Sharon Files doesn’t use a paintbrush or acrylics or other art supplies to create her dramatic artwork. All she needs is her one-of-a-kind wardrobe and her fashion accessories.
The Santa Rosan, 49, prefers wearable art and expresses herself through her fashions — though not the types found in high-gloss magazines advertising designer clothing. Files slips on sweaters as leggings, drapes several purses across her body and layers shirts, skirts, pants, vests and jewelry into eye-catching displays of self-expression. No two outfits are alike.
Her fashions tell a story: “That I’m unique and I’m a fashion designer,” she said.
This week photographs of her wearable art will be on display as part of “recovart,” an exhibit featuring some 80 works by 10 artists with mental health challenges. The show includes paintings, fiber arts, drawings, jewelry and other mediums, created in the light-filled drop-in art studios at the Wellness and Advocacy Center in Santa Rosa.
The exhibit highlights the journey through recovery and showcases the talents of Sonoma County adults who attend the center’s art program.
The show is an opportunity for members “to have themselves seen in the community as part of their personal growth,” said Sean Bolan, the center’s manager. “I hope (the public) can see that even with mental health challenges, people can create and find expression and define themselves.”
“recovart,” which opened Tuesday at Santa Rosa’s Finley Community Center, runs 8 a.m. to 6 p.m. weekdays and 9 to 11 a.m. Saturdays through Dec. 6. An opening reception is 5-7 p.m. Thursday.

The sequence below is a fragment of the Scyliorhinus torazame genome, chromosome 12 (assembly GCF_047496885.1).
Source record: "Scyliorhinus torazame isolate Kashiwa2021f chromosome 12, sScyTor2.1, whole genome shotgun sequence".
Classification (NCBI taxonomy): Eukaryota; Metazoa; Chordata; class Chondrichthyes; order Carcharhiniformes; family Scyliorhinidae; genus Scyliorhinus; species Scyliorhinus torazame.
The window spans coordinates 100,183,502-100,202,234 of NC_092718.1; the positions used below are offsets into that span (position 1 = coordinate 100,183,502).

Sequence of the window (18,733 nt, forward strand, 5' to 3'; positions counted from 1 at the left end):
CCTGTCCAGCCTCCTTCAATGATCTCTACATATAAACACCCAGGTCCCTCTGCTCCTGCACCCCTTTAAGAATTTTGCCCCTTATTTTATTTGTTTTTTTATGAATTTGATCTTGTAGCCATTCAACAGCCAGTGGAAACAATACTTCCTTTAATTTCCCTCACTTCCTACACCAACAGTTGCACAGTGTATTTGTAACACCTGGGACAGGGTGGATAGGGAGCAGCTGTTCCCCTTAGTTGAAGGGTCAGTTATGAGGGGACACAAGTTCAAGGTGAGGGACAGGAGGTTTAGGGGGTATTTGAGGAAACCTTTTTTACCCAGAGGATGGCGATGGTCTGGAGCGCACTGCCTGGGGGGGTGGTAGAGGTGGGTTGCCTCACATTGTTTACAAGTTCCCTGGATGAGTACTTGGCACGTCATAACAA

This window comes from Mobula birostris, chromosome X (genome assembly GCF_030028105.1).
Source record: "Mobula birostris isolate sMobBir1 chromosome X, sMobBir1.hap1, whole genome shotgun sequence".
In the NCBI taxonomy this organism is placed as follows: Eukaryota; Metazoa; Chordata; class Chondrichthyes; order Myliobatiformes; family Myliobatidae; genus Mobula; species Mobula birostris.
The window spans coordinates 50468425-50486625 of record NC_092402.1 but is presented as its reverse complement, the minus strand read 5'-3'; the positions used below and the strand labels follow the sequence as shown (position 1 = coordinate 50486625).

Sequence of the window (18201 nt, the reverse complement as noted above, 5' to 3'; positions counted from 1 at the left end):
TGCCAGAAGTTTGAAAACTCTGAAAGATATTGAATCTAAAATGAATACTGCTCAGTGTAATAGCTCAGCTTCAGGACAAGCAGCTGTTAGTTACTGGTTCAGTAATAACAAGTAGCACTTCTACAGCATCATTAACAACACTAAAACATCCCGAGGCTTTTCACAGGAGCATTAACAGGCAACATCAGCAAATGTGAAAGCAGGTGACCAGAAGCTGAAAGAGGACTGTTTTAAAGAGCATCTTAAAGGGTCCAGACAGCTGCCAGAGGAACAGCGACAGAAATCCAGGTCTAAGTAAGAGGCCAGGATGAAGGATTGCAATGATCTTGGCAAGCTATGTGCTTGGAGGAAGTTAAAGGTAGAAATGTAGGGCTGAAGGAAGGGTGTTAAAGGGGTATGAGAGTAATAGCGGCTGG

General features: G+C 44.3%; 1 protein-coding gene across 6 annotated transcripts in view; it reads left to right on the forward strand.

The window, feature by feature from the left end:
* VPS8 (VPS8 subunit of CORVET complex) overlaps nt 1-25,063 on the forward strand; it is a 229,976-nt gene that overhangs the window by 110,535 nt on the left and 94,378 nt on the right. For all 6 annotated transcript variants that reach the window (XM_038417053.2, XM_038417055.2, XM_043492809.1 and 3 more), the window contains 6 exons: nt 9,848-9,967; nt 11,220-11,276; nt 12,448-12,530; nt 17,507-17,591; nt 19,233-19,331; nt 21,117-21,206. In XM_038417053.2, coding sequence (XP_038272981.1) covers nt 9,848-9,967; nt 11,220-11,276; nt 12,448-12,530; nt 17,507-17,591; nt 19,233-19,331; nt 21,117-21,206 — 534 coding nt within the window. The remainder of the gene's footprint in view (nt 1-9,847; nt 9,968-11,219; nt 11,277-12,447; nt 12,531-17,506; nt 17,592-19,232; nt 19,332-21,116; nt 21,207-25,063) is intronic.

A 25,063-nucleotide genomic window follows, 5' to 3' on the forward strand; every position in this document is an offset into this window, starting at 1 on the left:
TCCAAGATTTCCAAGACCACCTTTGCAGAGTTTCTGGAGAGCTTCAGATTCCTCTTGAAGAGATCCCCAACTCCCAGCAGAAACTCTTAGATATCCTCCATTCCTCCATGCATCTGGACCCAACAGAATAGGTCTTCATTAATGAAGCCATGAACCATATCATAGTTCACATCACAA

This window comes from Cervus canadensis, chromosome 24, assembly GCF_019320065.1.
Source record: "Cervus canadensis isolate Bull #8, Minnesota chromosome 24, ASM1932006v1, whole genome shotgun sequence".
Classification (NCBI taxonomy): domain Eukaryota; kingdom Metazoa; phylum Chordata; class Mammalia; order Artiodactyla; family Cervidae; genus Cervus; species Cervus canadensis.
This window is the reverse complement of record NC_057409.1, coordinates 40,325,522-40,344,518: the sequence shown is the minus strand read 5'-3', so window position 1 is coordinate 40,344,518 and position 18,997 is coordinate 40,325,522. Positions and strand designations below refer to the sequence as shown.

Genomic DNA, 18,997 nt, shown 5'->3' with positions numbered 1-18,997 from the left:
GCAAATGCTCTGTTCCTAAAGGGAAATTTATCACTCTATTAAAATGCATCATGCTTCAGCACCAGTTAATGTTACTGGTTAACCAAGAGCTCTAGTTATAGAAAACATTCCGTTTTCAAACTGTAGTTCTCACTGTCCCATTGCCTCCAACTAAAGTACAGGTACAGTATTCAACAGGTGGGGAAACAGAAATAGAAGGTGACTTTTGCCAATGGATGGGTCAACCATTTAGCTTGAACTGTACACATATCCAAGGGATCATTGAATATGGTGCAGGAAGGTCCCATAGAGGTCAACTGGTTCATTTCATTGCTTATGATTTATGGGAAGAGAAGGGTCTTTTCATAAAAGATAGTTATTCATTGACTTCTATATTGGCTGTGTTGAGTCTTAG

The center’s art director and exhibit curator naomi murakami showcases artists with professional-level talents as well as those lacking training and producing “naive art.” Several artists are homeless or have struggled with homelessness, an issue “that goes hand in hand” with mental illness, murakami said; all struggle with some type of mental health challenges. One lost her home to last year’s firestorms.
“Having mental health issues is almost like having a natural disaster in you, but not one you can see,” murakami said. “Mental health issues are really isolating you from your family and friends and the community.”
There is a stigma surrounding people with mental health issues, she said, but “art is a great bridge.” She cites statistics that nearly 1 in 5 Americans battle mental challenges issues each year.
Some find it debilitating to become engaged in the community. That so many attend the peer-run, self-help center and pursue artistic expression is a celebration in itself, murakami said.
“We want to congratulate people for making it here. For some people it’s a challenge just leaving home,” she said.
A program of Goodwill Industries of the Redwood Empire and contracted by the Sonoma County Department of Health Services, Mental Health Division, the center offers a wide range of services, including peer support and a Career & Computer Lab, through free memberships.
murakami is hopeful “recovart” will encourage the public to see the considerable talents of community members with mental illnesses.
She has been taking photos of Files for a decade and has almost 3,000 photographs chronicling Files’ outfits. Most show Files with close-cropped hair or wearing hairpieces; on a recent morning she was at the center sporting a blonde mohawk.
What: “Recovart” exhibit features works, created at the Wellness and Advocacy Center in Santa Rosa, by 20 artists with mental health challenges.
When: 8 a.m.-6 p.m. weekdays and 9-11 a.m. Saturdays; through Dec. 6
Where: Finley Community Center, 2060 W. College Ave., Santa Rosa
The Wellness and Advocacy Center recently moved from its Chanate Road location to 2245 Challenger Way, Suite 104, Santa Rosa. For more information, call 707-565-7804 or visit wellnessandadvocacy.org. The Finley Community Center is at 2060 W. College Ave., Santa Rosa. The “recovart” exhibit is free; visit srcity.org/753/Finley-Community-Center